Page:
return (x/y);
{
int main();
{
int a, b, c, d;
cout << " What math fuction do you wish to perform?\n";
cout << " 1. Multiply\n ";
cout << " 2. Divide\n ";
cout << " 3. Add\n ";
cout << " 4. Subtract\n";
cin >> d;
if(d = 1) { c = multiply(a, b); };
if(d = 2) { c = divide(a, b); };
if(d = 3) { c = add(a, b); };
if(d = 4) { c = subtract(a, b); };
cout << " Enter 2 numbers:\n ";
cin >>a;
cin >>b;
cout << "Heres the answer: " << c;
cin >> c;
return 0;
}
// the error signals that its here


and the error its giving me is on line 42 and says there is a parse error at the end of input. Oh yeah and what do you guys think of my first program?

Share this post


Link to post
Share on other sites
That probably means that you have an opening brace ({) that is not followed by a closing brace. Looks like it is in the divide funtion:

int divide (int x, int y)
{
cout << " Divided " << x << " and " << y << "\n";
return (x/y);
{

Make that:

int divide (int x, int y)
{
cout << " Divided " << x << " and " << y << "\n";
return (x/y);
}

Notice the change on that last line. That brace needs to be closing, not opening.

Share this post


Link to post
Share on other sites
Provided that your snippet there is a copy/paste job, your problem is in the divide() function. You wrote it like this:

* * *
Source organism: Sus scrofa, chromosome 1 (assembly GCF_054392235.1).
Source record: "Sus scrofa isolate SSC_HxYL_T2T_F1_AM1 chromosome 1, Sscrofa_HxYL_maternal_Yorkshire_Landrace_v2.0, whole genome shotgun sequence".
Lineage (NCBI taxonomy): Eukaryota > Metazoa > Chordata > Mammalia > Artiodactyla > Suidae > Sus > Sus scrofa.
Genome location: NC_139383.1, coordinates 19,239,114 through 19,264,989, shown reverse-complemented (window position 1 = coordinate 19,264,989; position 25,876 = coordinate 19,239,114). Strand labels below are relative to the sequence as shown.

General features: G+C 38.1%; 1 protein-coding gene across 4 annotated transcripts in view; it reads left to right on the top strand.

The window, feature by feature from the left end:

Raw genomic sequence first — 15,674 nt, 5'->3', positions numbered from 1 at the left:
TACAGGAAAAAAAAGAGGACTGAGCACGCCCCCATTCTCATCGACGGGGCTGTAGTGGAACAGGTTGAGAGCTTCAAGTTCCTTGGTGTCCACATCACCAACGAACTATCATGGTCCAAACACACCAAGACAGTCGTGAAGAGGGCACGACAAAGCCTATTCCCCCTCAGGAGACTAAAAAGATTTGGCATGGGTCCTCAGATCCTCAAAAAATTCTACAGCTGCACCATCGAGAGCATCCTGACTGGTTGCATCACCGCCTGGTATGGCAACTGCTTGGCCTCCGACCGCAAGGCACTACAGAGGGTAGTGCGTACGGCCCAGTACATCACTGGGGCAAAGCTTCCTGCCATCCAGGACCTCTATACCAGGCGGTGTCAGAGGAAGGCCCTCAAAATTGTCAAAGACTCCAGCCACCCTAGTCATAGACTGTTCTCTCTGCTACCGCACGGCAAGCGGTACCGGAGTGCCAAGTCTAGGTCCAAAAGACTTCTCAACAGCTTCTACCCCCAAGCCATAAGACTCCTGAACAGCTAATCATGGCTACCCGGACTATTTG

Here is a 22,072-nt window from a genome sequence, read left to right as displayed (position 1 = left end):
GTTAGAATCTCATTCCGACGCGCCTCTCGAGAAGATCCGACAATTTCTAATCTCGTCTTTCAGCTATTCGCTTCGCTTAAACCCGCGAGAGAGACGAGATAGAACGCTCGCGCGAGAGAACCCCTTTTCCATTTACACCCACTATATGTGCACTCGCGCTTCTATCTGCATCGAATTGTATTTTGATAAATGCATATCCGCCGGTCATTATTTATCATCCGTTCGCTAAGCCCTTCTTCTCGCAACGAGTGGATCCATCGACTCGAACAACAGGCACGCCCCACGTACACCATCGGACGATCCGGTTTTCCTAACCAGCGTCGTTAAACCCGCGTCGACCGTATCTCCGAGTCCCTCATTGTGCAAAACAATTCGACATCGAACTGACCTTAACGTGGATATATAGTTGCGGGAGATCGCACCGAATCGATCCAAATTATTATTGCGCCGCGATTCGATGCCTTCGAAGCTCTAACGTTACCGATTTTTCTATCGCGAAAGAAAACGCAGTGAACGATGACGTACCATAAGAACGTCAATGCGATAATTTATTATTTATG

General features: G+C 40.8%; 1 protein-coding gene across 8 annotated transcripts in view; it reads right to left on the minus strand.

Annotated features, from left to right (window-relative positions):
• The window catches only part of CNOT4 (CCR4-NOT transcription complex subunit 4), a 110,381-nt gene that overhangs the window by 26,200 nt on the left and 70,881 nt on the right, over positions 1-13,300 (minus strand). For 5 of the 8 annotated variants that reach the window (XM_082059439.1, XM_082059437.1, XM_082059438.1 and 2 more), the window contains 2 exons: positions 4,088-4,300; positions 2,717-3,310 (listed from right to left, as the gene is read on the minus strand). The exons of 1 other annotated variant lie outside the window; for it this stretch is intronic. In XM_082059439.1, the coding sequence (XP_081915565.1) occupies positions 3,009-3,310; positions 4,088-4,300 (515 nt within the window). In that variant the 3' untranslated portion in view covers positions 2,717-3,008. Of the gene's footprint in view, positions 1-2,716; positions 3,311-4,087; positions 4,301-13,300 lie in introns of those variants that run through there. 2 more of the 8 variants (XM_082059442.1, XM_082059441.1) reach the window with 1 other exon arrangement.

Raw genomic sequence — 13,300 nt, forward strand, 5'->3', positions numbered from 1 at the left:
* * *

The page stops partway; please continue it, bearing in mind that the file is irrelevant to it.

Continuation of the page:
int divide (int x, int y)
{
...
{ // note that it's a second opening brace!


Just change the { to a } where I marked it and it should work.

Usually when you get an error like that, it means you have missed or misplaced a brace or semi-colon or something. Don't feel bad, it a really easy mistake to make and the error spewed out by the compiler is useless for telling what's really wrong.

EDIT: Dammit! Beaten by mere seconds!

-Auron

[edited by - Auron on July 27, 2003 11:09:44 PM]

Share this post


Link to post
Share on other sites

if(d = 1)...
if(d = 2)...
if(d = 3)...
if(d = 4)...


Should be:


if(d == 1)...
if(d == 2)...
if(d == 3)...
if(d == 4)...


''='' means assignment
''=='' means comparison

Share this post


Link to post
Share on other sites

  • Advertisement
×

Important Information

By using GameDev.net, you agree to our community Guidelines, Terms of Use, and Privacy Policy.

We are the game development community.

Whether you are an indie, hobbyist, AAA developer, or just trying to learn, GameDev.net is the place for you to learn, share, and connect with the games industry. Learn more About Us or sign up!

Sign me up!